Do you know people who use the words “vegan” and “vegetarian” interchangeably, as if they are one and the same? Does it drive you nuts or are you sitting there thinking, “I know that’s wrong, but I’m not really sure what a vegan is.” Here’s your primer.
A vegan is a type of vegetarian who doesn’t eat meat, and also eschews all dairy products, eggs and all animal-derived foods, as well. Some even refuse foods that are processed using animal products such as white sugar and wine. Veganism isn’t just about what goes into one’s mouth though. Many vegans also avoid using any product tested on animals or non-food products derived from animals like wool, fur and leather. A vegetarian, on the other hand, by definition, only abstains from meat—red meat, poultry, and fish—although some vegetarians also include by-products of animal slaughter, such as animal-derived rennet and gelatin, on their list of “don’ts.”
There are also sub-groups of vegetarians like ovo-vegetarians (they include eggs as part of their diet but not dairy products), lacto-vegetarians (include dairy products but no eggs), and ovo-lacto vegetarians (include both eggs and dairy in their diets). Then, there are pescetarians (they only eat fish, no meat) and semi-vegetarians (who eat no meat, only fish and/or poultry). Usually these groups define “meat” as the flesh of mammals. Veganism is said to be a stricter form of vegetarianism.
It’s becoming clearer now, isn’t it, why the terms “vegan” and “vegetarian” are not interchangeable. Say your friend is a member of the Vegetarian Society and you buy them a leather journal for their birthday—good choice or no? You’re probably safe, but who knows? It can be confusing sometimes to know what exactly is appropriate and what is not. So, maybe we need to get to the root of the decision to go veggie or vegan in the first place.
According to Vegan Action veganism is “the natural extension of vegetarianism, it is an integral component of a cruelty-free lifestyle. Living vegan provides numerous benefits to animals’ lives, to the environment, and to our own health–through a healthy diet and lifestyle.” Veganism, then, is larger than the self and the body’s wants or needs. It takes a larger view of the world than perhaps the average Joe does, an “it’s not all about me” attitude, if you will.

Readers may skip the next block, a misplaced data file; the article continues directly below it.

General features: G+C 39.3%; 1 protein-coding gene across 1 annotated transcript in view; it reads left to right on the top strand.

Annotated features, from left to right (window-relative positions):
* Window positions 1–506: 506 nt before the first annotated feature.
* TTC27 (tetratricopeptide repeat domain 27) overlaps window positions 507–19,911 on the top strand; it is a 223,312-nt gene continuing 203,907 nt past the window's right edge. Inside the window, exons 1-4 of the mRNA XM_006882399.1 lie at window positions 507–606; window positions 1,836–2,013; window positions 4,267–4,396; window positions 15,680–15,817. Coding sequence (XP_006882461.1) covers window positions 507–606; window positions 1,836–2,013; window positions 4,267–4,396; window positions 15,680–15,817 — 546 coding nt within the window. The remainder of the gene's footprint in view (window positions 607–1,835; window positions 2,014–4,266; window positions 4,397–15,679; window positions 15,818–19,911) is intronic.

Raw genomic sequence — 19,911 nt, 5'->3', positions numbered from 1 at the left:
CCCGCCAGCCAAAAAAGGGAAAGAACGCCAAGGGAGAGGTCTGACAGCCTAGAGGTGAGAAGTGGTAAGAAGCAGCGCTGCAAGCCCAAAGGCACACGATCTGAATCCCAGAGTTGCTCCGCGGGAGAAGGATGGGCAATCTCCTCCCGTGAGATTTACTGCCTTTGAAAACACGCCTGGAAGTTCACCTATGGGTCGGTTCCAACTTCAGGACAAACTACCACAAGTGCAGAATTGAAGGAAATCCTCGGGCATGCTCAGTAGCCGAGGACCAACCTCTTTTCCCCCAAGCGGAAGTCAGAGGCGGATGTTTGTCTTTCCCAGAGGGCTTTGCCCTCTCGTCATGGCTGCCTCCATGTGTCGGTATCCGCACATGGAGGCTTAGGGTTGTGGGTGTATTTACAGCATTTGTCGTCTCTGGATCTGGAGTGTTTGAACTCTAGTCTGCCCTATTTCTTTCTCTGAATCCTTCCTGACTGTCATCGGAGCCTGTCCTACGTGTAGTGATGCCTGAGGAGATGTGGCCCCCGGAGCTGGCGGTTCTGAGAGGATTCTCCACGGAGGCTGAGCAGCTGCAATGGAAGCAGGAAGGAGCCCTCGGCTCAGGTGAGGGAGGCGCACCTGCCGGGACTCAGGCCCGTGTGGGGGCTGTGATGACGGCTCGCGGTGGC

Vegetarians list all sorts of reasons to go veggie. According to the Vegetarian Times, there are at least 15 reasons why you should fill your plate with vegetables and leave the steak on the cow, most of which are health related. That doesn’t mean that vegetarians don’t care about animals or the environment—in fact, a large number of veggies first came to the lifestyle through their love of animals, and then learned about the health benefits of this diet. Wondering what they are? Here are a few reasons to think about eating more greens (and yellows and reds and oranges): You’ll live longer, lose weight, be more regular, ward off disease better, build strong bones and have more energy. It may be that vegans embrace their lifestyle for the very same reasons, but it seems like very often there is a commitment to something larger going on here, something almost spiritual.
This not to say that vegans are more enlightened than their more numerous vegetarian brothers and sisters—every person has their own way into this way of life and their own reasons for staying there. This is just to say that all vegans are vegetarians, but not all vegetarians are vegans—there is a difference and we recognize it. Maybe now, you will too. And if you’re still not sure, ask a vegan or vegetarian why they chose to go meatless (or more)—they’ll probably be more than happy to tell you and you just might learn something new.